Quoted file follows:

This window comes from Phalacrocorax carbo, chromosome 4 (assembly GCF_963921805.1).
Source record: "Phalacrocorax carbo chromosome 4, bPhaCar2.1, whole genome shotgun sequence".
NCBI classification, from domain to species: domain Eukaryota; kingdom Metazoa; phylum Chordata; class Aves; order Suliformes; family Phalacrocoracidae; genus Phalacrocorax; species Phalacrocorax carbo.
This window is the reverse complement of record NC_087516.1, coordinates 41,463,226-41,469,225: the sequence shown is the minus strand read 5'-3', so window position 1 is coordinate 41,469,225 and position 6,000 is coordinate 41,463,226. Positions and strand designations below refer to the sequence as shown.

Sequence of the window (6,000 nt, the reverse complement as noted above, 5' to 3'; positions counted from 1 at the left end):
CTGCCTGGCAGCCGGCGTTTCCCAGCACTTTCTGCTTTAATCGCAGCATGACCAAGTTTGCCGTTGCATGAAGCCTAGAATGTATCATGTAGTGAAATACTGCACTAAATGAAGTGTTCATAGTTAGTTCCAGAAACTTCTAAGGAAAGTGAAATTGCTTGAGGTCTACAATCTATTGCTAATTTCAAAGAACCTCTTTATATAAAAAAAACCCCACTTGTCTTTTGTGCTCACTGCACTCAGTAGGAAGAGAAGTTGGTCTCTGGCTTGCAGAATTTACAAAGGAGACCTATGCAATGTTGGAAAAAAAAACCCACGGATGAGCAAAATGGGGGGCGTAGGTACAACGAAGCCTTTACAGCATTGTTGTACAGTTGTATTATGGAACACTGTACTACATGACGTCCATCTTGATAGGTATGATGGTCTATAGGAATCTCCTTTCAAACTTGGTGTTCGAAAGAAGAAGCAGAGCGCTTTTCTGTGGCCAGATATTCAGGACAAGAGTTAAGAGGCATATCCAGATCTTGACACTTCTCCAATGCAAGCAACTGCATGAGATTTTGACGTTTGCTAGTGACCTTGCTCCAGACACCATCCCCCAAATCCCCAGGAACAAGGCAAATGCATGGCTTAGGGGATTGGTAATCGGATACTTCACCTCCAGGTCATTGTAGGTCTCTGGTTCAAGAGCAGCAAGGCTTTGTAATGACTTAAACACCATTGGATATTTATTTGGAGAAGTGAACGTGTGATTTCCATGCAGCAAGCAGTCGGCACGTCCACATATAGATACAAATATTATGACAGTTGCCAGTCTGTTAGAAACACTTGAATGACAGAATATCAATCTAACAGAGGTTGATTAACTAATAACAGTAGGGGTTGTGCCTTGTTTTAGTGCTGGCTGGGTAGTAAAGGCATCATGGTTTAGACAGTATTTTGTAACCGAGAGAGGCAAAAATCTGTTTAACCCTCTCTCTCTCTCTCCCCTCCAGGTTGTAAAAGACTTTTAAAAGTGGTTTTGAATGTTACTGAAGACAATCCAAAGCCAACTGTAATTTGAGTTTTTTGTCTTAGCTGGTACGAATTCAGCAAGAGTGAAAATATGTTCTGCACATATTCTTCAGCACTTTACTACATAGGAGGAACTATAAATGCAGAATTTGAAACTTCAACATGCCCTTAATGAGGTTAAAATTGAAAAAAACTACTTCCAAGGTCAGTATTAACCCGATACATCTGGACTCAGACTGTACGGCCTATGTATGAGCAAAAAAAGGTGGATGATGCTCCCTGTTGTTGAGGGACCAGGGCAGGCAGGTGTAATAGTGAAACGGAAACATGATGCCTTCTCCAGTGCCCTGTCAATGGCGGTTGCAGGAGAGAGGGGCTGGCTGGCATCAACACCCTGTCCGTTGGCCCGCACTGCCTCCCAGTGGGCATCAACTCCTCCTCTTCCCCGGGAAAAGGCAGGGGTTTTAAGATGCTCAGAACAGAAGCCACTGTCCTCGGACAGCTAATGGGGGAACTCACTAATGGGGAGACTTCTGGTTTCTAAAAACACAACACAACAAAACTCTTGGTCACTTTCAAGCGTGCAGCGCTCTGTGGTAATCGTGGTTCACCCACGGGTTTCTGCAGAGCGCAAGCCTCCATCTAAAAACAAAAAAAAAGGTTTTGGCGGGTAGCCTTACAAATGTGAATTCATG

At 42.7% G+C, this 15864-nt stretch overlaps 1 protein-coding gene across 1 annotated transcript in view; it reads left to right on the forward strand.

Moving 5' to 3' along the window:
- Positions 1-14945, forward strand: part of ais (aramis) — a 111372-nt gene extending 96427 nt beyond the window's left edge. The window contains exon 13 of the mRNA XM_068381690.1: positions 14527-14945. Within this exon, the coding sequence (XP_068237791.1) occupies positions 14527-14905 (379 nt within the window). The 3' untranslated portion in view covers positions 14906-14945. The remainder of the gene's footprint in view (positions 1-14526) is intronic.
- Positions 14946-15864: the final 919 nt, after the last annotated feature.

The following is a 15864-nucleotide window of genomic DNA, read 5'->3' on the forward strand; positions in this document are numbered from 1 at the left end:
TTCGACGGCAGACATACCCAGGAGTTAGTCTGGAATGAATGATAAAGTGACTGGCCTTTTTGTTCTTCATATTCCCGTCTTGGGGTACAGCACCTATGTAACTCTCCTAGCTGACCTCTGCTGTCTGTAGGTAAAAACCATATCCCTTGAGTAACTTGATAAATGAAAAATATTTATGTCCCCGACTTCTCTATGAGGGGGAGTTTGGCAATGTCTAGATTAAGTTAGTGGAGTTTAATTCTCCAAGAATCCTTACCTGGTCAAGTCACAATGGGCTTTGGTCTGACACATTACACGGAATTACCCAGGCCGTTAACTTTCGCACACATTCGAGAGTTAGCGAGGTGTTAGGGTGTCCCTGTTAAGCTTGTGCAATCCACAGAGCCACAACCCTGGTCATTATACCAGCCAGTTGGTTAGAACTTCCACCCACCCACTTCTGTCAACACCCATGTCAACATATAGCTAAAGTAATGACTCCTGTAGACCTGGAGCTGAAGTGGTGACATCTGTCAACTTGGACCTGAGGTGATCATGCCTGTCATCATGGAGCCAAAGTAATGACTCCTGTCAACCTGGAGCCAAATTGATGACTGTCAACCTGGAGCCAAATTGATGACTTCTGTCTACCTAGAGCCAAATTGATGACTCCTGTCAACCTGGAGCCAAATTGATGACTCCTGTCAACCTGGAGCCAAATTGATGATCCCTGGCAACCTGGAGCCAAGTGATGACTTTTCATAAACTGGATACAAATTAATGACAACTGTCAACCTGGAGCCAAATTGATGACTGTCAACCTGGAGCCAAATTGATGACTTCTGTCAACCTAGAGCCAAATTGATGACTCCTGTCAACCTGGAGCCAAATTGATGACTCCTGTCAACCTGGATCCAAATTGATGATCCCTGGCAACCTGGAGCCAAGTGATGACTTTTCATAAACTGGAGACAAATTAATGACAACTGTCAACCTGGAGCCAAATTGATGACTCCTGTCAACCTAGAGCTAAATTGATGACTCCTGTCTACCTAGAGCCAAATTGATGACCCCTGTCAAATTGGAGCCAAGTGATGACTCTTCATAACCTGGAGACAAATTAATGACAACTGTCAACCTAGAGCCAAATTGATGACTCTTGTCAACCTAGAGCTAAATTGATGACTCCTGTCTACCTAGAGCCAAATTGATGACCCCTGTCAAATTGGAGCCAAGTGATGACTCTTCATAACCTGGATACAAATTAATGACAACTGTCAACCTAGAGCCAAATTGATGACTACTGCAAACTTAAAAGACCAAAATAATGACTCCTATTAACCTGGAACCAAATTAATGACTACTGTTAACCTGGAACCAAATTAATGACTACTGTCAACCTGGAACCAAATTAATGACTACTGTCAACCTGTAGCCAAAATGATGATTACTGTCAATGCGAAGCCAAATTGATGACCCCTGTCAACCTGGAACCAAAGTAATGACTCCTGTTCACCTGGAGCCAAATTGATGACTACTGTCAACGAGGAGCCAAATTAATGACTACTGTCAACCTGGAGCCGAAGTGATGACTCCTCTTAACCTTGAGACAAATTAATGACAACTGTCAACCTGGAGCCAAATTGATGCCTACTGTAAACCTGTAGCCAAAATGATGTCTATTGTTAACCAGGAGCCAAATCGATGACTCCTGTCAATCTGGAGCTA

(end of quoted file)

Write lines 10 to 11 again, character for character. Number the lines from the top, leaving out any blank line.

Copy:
- Positions 14946-15864: the final 919 nt, after the last annotated feature.

The following is a 15864-nucleotide window of genomic DNA, read 5'->3' on the forward strand; positions in this document are numbered from 1 at the left end: